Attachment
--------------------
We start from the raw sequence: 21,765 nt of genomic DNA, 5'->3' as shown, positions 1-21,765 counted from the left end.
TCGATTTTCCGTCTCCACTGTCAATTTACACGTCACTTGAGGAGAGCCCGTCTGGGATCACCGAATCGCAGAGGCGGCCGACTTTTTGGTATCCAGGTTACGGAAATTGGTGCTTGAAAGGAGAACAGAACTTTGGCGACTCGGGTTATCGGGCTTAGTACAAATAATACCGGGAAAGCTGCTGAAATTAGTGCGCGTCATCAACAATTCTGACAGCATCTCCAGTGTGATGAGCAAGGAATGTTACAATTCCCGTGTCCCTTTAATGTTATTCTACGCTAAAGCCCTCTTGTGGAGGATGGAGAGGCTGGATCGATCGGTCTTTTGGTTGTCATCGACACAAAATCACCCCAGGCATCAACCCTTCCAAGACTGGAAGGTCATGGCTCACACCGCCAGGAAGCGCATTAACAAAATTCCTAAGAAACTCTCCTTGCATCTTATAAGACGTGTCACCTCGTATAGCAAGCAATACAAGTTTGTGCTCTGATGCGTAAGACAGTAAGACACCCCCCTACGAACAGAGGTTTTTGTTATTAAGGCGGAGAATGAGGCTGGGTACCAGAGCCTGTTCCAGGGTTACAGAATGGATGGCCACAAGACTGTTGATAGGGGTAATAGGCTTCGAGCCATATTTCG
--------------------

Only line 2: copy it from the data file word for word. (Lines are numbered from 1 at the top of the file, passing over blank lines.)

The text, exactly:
TCGATTTTCCGTCTCCACTGTCAATTTACACGTCACTTGAGGAGAGCCCGTCTGGGATCACCGAATCGCAGAGGCGGCCGACTTTTTGGTATCCAGGTTACGGAAATTGGTGCTTGAAAGGAGAACAGAACTTTGGCGACTCGGGTTATCGGGCTTAGTACAAATAATACCGGGAAAGCTGCTGAAATTAGTGCGCGTCATCAACAATTCTGACAGCATCTCCAGTGTGATGAGCAAGGAATGTTACAATTCCCGTGTCCCTTTAATGTTATTCTACGCTAAAGCCCTCTTGTGGAGGATGGAGAGGCTGGATCGATCGGTCTTTTGGTTGTCATCGACACAAAATCACCCCAGGCATCAACCCTTCCAAGACTGGAAGGTCATGGCTCACACCGCCAGGAAGCGCATTAACAAAATTCCTAAGAAACTCTCCTTGCATCTTATAAGACGTGTCACCTCGTATAGCAAGCAATACAAGTTTGTGCTCTGATGCGTAAGACAGTAAGACACCCCCCTACGAACAGAGGTTTTTGTTATTAAGGCGGAGAATGAGGCTGGGTACCAGAGCCTGTTCCAGGGTTACAGAATGGATGGCCACAAGACTGTTGATAGGGGTAATAGGCTTCGAGCCATATTTCG